Second, it sends a message to academic organizations that, while a vocal minority (for example, 21% of the ASA) may indeed have the power to ram through morally repugnant (and potentially illegal) votes, it may not be wise to empower such repugnancy. You could lose your tax-exempt status. You could get sued in Federal court. Legal fees could drive you to bankruptcy.

Third, it sends a message to organizations like the NAISA—which did not vote on the boycott—that support for (potentially) illegal boycotts may not be in its best interest. It might be wise for them to re-evaluate that support.

But there is a far more important reason for these legal actions. That reason is, to use an acronym, the MLA.

The MLA (Modern language Association) is like the NAISA and the ASA. It’s an academic organization. But it doesn’t have 1,000-4,000 members. It’s got 30,000 members.

In the academic world, the MLA is an 800-pound gorilla.

That’s important right now because, at this very moment that 800-pound gorilla is meeting in Chicago, Illinois for its 2014 national convention. The convention runs from January 9 -12, 2014.

According to the Chicago Tribune (“An academic scandal headed for Chicago”, Amy Stoken and Jack S. Levin, January 1, 2014), the MLA Convention offers opportunities for teachers of English and foreign languages "to share their scholarly findings and teaching experiences with colleagues and to discuss trends in the academy." To facilitate such opportunities, this year’s Convention is running 810 sessions (according to the Trib) so that members can learn, discuss and share. All but one of those 810 sessions covers topics in language and literature. The singular exception is a roundtable discussion entitled, “Academic Boycotts: A Conversation about Israel and Palestine."

It is the only political session of the Convention.

Can you guess where this is going?

Curiously, all the announced speakers at this roundtable are on record favouring a boycott. Apparently, only one side of the boycott question is to be represented. One participant is Omar Barghouti, a founding member of the Palestinian Campaign for the Academic and Cultural Boycott of Israel—the driving force (according to some) of the world-wide boycott-Israel campaign.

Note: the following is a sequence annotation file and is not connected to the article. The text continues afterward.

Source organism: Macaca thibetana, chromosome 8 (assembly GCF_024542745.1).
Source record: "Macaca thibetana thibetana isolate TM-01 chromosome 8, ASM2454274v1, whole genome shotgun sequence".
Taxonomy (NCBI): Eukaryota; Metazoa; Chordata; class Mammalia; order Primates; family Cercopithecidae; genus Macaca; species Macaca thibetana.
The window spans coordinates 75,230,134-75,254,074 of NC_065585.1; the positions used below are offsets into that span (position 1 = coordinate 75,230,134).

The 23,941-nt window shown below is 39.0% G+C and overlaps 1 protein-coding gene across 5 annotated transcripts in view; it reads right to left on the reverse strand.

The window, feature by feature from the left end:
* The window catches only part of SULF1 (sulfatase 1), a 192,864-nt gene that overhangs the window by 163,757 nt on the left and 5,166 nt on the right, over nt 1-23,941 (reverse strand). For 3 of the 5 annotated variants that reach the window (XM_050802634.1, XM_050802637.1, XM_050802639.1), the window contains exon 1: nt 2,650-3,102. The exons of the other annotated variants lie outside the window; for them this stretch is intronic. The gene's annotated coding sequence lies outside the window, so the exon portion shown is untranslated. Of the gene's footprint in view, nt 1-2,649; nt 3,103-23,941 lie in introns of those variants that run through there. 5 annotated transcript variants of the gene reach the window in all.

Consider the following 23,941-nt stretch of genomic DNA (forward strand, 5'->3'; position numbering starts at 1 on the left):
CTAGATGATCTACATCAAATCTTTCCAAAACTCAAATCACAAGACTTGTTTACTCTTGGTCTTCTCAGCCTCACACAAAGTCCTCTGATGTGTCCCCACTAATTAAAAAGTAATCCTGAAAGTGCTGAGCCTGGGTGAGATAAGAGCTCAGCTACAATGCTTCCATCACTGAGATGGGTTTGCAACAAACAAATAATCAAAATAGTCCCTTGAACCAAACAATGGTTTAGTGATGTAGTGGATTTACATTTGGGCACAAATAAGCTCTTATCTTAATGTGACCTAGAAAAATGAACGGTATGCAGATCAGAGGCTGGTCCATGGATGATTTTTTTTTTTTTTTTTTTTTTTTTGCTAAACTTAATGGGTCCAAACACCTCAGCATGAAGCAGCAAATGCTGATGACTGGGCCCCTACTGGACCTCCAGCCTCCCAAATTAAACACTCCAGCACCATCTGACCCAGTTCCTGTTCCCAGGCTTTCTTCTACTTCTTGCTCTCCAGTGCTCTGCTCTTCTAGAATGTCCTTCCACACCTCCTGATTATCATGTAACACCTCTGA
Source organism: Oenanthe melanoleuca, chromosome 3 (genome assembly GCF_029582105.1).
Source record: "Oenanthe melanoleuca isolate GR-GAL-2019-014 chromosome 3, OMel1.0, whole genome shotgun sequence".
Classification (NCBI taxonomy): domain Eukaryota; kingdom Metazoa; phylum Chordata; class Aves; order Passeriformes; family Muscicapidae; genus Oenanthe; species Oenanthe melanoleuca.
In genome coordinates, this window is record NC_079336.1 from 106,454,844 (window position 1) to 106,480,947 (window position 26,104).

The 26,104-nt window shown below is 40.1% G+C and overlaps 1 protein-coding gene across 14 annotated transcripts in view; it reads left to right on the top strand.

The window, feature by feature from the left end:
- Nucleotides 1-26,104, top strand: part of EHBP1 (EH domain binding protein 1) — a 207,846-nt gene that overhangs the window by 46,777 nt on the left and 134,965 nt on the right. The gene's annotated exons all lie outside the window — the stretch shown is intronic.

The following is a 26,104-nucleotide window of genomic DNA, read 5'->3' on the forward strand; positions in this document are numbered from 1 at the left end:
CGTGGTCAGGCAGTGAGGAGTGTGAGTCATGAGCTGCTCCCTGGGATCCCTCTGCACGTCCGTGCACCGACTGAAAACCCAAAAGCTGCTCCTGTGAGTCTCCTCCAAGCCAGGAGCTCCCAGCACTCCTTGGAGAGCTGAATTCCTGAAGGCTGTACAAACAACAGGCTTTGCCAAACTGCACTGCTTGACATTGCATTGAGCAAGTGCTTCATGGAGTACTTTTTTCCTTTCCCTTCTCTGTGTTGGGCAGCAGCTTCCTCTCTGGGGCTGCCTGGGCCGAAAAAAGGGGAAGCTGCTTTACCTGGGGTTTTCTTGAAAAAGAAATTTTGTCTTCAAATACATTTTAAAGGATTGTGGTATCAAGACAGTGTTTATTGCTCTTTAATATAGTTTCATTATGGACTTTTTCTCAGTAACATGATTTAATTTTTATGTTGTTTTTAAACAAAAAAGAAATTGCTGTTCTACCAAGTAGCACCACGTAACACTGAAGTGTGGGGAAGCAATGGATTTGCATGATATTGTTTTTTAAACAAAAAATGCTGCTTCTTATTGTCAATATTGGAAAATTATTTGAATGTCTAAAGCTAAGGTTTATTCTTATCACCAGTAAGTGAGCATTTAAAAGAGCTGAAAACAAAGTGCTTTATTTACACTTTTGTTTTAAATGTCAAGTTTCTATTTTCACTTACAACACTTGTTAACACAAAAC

You may remember The Palestinian Campaign for the Academic and Cultural Boycott of Israel. It’s what the President of the NAISA referred to (above) when he posted his support for an anti-Israel boycott on the NAISA website.

Apparently, Mr Barghouti has been busy courting American academic organizations to support his attacks against Israel. He has now hit the big-time—speaker at a session of the MLA national convention.

Mr Barghouti is listed on the MLA Convention website as an ‘independent scholar’. He appears to have no academic credentials. Since a non-member of MLA is blocked from looking at speaker biographies, one must do an on-line search to discover what is the nature of Mr Batrghouti’s  ‘independent scholarship’; but a quick google-search yields nothing.

But what one does discover is that the Homepage for Mr Barghouti’s organization does not maintain a very scholarly commitment to accuracy: in a post entitled, “Academic Boycott of Israel in 2013: A Tipping Point”, we read that “In mid- December 2013, the American Studies Association endorsed an academic boycott of Israel where 66 percent of the ASA membership [emphasis mine] voted” to support a boycott of Israel.

But if you remember the arithmetic of that ASA vote (above), you’ll remember that it wasn’t 66% of the ASA membership that voted for the boycott. It was 66% of the 1,252 members who voted in the on-line referendum.  The number of ASA members who voted for the boycott did not represent 66% of the membership—they represented only 21% of the  membership.

That’s a rather unscholarly error. It’s a difference between a minority wanting a boycott and an overwhelming majority wanting it. In fact, given the nature of his Homepage, Barghouti appears more propagandist than scholar. What’s he doing at a scholar’s convention?

The MLA is a venerable academic organization which has for decades promoted professionalism and quality in education and scholarship.  Where are Barghouti’s professional credentials? Where is his scholarship?

The MLA is treading on thin ice. Judging from the public record, Barghouti may not belong at the MLA. He appears to have no academic appointment worth mentioning on the MLA convention public website. His public work seems unscholarly. His organization appears to promote what is illegal.

It’s one thing for small organizations like the NAISA or the ASA to be hijacked by those who would push what is unseemly and potentially illegal. But the 30,000-member MLA?

Shurat HaDin and William Jacobson (above) might want to look up the MLA’s mailing address.